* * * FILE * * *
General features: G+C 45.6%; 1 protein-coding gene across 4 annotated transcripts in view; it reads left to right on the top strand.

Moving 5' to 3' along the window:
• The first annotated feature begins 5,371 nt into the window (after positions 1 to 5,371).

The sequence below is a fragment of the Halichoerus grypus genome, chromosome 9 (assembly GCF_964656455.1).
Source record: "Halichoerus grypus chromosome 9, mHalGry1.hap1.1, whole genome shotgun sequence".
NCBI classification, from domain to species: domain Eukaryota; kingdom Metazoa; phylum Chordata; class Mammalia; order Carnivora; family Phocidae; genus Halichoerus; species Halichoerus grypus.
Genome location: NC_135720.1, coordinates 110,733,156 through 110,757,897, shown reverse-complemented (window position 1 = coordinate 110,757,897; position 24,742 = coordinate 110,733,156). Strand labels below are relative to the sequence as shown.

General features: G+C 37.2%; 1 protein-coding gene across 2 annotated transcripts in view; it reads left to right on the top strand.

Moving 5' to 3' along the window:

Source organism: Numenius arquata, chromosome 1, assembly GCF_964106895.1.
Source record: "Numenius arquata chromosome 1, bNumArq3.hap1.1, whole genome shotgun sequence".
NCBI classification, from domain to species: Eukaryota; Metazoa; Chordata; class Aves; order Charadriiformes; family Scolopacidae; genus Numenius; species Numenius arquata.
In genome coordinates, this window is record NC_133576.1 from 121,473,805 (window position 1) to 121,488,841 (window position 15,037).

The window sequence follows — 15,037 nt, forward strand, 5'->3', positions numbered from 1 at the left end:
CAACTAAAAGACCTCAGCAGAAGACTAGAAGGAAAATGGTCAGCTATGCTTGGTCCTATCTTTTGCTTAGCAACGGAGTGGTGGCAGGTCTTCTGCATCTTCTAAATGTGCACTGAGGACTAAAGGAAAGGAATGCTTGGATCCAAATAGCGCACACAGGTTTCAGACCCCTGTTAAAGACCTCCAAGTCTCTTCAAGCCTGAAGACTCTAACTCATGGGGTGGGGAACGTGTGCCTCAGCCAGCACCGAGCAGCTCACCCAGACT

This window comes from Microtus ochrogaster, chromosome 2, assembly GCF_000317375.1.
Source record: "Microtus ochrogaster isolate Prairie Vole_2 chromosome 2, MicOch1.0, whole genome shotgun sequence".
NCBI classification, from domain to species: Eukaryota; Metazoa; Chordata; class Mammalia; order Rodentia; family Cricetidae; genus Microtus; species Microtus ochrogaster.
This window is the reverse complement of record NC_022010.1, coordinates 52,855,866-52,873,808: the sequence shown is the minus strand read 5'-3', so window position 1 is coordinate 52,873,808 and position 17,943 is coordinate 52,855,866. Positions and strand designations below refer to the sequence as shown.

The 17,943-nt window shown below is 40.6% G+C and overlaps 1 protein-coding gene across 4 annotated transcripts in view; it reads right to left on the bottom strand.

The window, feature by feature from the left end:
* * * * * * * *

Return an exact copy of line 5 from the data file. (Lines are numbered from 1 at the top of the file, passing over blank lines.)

Source record: "Halichoerus grypus chromosome 9, mHalGry1.hap1.1, whole genome shotgun sequence".